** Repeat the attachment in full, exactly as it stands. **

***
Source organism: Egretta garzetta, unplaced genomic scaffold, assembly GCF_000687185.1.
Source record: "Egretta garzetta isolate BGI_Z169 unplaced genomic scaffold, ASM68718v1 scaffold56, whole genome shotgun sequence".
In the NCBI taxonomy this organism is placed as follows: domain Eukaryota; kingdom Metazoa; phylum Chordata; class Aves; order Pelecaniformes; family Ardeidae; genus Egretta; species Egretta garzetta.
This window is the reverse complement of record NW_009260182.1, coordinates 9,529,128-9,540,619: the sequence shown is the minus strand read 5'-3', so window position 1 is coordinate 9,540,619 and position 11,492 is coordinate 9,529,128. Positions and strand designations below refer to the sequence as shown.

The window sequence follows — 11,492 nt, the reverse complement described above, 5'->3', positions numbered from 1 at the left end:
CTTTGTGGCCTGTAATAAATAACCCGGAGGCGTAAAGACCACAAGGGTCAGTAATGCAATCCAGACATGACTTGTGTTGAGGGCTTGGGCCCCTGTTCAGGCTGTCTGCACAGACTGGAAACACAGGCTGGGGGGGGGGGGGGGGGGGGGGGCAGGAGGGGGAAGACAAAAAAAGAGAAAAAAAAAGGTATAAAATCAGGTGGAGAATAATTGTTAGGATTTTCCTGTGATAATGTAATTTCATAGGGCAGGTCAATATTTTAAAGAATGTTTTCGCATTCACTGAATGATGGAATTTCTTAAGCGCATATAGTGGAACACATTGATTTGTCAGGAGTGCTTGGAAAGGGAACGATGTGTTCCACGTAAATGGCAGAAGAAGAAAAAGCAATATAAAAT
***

Source organism: Egretta garzetta, unplaced genomic scaffold, assembly GCF_000687185.1.
Source record: "Egretta garzetta isolate BGI_Z169 unplaced genomic scaffold, ASM68718v1 scaffold56, whole genome shotgun sequence".
In the NCBI taxonomy this organism is placed as follows: domain Eukaryota; kingdom Metazoa; phylum Chordata; class Aves; order Pelecaniformes; family Ardeidae; genus Egretta; species Egretta garzetta.
This window is the reverse complement of record NW_009260182.1, coordinates 9,529,128-9,540,619: the sequence shown is the minus strand read 5'-3', so window position 1 is coordinate 9,540,619 and position 11,492 is coordinate 9,529,128. Positions and strand designations below refer to the sequence as shown.

The window sequence follows — 11,492 nt, the reverse complement described above, 5'->3', positions numbered from 1 at the left end:
CTTTGTGGCCTGTAATAAATAACCCGGAGGCGTAAAGACCACAAGGGTCAGTAATGCAATCCAGACATGACTTGTGTTGAGGGCTTGGGCCCCTGTTCAGGCTGTCTGCACAGACTGGAAACACAGGCTGGGGGGGGGGGGGGGGGGGGGGGCAGGAGGGGGAAGACAAAAAAAGAGAAAAAAAAAGGTATAAAATCAGGTGGAGAATAATTGTTAGGATTTTCCTGTGATAATGTAATTTCATAGGGCAGGTCAATATTTTAAAGAATGTTTTCGCATTCACTGAATGATGGAATTTCTTAAGCGCATATAGTGGAACACATTGATTTGTCAGGAGTGCTTGGAAAGGGAACGATGTGTTCCACGTAAATGGCAGAAGAAGAAAAAGCAATATAAAAT